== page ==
George Bridges’ argument refutes the AAUP’s claim that trigger warnings can be counterproductive. Bridges expresses that by not providing trigger warning professors do not
Trigger statements are becoming more and more popular in syllabi, especially on college campuses. These provide students, especially those with post-traumatic stress disorder, with a warning about possibly uncomfortable content that could cause a flashback or panic attack. There are several different opinions about trigger warnings. Jenny Jarvie, the author of the article “Trigger Happy,” believes that they have gone too far and are a detriment to society (Jarvie 6). To enhance Jarvie’s point further, in their article “The Coddling of the American Mind” Greg Lukianoff and Jonathan Haidt explain how trigger warnings cause metal illness on campuses across the country. The opposing view is that they are necessary to have a fulfilling learning
Hanlon’s article focuses on the idea of trigger warning and how they are used as well as viewed on college campuses around college campuses around the United States. Hanlon makes a direct reference to “The Coddling of the American Mind” by Greg Lukianoff and Jonathan Haidt through the article bring out points that he disagrees with. Hanlon believes trigger warnings are not necessary bad when the professor uses them within the right context according to his thesis. He gives examples of when he uses them in his own classroom. In the article Hanlon also breaks down a few sentences from my original article to show how it is framed in a way to match the larger societal voice. The author’s argument as well as the article as a whole has a weak merit.
In the article “Trigger Warnings, Safe Spaces and Free Speech, too” published in the New York Times by Sophie Downes, Downes argues in response to a letter sent out by the dean of the University of Chicago. The letter states that safe spaces and trigger warnings were an issue deterring students from having free speech and therefore would not be supported on the Chicago campus anymore. Downes argues that the letter was just a poor attempt to advert attention away from the real issues on the campus—ones that the dean will not meet with student council about and will not talk about at all. Sophie Downes argues that safe spaces and trigger warnings actually encourage free space and enhance support and community—two values that the dean said were deterred by the existence of them.
Trigger warnings are being enforced around America in hopes of improving the way college students learn. Trigger warnings originated on the internet as a way to flag certain material that could be harmful to others. Many professors are now pushing for trigger warnings as a way to warn students that ideas within their material could offend or emotionally harm them. While they are being implemented across the country, their effects on students are proving to be more harmful than helpful because they often hinder students’ education rather than further develop it.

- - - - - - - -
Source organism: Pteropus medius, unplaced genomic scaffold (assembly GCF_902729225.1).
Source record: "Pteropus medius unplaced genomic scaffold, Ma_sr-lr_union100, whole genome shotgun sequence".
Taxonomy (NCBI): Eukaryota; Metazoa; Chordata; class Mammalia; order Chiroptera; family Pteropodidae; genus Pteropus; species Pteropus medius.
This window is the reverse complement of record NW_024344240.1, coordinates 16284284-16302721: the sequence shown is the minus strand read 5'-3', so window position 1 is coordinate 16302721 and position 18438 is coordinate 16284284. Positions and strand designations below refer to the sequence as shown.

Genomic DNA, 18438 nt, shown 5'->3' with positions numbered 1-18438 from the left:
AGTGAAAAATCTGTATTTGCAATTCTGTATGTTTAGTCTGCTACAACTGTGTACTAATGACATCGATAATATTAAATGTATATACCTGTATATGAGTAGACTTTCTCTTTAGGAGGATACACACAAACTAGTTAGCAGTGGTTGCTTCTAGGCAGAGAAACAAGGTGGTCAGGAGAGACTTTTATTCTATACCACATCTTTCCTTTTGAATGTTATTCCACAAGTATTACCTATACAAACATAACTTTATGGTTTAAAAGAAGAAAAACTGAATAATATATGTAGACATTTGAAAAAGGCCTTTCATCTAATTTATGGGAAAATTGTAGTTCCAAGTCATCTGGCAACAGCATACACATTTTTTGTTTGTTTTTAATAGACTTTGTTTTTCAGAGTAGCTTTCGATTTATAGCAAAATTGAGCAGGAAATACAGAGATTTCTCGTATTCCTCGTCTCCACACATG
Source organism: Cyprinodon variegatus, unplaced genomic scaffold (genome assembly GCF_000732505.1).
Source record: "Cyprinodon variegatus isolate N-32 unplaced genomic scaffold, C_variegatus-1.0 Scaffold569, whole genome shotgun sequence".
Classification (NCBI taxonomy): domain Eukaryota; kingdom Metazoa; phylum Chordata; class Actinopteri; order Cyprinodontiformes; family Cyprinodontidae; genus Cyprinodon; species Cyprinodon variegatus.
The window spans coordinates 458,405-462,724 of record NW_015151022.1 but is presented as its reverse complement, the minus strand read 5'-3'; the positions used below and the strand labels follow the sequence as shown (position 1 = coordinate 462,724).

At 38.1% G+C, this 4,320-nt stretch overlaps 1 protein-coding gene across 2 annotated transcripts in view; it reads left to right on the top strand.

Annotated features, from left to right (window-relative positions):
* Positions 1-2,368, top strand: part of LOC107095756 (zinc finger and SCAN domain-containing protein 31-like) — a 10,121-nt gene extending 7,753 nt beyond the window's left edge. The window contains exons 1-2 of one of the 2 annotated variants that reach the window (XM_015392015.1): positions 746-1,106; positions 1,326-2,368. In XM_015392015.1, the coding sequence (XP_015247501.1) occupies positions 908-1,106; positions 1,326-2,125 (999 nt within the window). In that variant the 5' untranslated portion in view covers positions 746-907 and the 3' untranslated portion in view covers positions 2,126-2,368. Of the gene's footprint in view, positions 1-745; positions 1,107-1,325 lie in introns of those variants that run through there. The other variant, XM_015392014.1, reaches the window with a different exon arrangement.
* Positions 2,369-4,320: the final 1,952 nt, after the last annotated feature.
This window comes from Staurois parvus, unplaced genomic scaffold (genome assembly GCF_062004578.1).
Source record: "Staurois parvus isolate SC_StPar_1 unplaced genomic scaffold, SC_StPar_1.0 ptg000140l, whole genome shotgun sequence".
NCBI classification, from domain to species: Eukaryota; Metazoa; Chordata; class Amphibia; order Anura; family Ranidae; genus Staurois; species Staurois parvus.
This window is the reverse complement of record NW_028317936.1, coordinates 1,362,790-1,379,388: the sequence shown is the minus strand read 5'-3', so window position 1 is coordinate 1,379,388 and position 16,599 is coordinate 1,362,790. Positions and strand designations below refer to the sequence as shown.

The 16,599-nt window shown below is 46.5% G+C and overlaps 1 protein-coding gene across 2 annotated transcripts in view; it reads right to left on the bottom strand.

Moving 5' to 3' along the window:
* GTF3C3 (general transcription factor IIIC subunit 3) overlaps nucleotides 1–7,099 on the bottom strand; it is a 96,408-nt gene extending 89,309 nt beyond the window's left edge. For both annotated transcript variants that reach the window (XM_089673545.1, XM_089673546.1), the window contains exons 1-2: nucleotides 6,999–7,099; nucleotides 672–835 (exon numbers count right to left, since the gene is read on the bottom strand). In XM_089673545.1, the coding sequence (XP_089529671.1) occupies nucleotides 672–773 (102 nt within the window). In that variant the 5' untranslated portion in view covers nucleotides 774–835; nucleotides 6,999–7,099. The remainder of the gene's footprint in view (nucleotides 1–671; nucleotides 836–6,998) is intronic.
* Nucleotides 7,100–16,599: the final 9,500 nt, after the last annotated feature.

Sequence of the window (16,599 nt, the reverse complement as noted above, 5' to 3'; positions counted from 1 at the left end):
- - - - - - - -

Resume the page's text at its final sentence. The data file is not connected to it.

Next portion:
Sally attended Joliet Junior College and took a general psychology class. One day when she attended her psychology class, her professor warned students of a topic that there were going to talk about in class which was how abuse can damage an individual’s mental state. Sally has been through abuse in her past and is uncomfortable with that certain topic, so she left class because she was alerted to the topic. Ultimately, she didn’t want to revisit her past of abuse. This is considered a trigger warning, in which professors give a warning about topics that they will discuss that can lead to some sort of discomfort for students. Trigger warnings are used on campuses that are considered a safe space. The term safe space is defined as an environment where students can feel like themselves and are not exposed to any harm physically or mentally (Google). Various of colleges/universities have safe spaces so that their students don’t have to go through discrimination of sorts or any harm. Safe spaces are good for students, but there are negative outcomes from it, such as it doesn’t let individuals who suffer and have trauma cope with what happened to them. Even though are negative outcomes from safe spaces, there are positive results that impact Millennials such as a decrease in anxiety and prevention of hate speech.
In his book, Unlearning Liberty (2014) Greg Lukianoff, President of the Foundation for Individual Rights in Education (FIRE) asserts that violations of free speech— whether by students, faculty, or administration—will have devastating effects in greater society. Lukianoff supports his assertion by describing cases he has seen throughout his career at FIRE. From administration punishing students to professors getting fired for clearly protected speech. Lukianoff’s purpose is to point out the misguided lessons about freedom that are being taught on campus and to encourage his audience to stand up for freedom on campus. Lukianoff writes in an earnest tone to an audience who recognizes the importance of freedom in America society.
For example, “censoring this material is a bad idea, and providing context is the best avenue for explaining why” (Hanlon). As you can see, when certain things are not taught in our culture, it becomes a trigger warning and along the line, someone is hurting from it because our culture says “NO”. Furthermore, the purpose of trigger warnings is to have students react to stuff that will make them uncomfortable and this can help us catch problems before they become “catastrophes” (Hanlon). To sum up, our society makes it tough to present trigger warnings, therefore leaving those who are in need of help left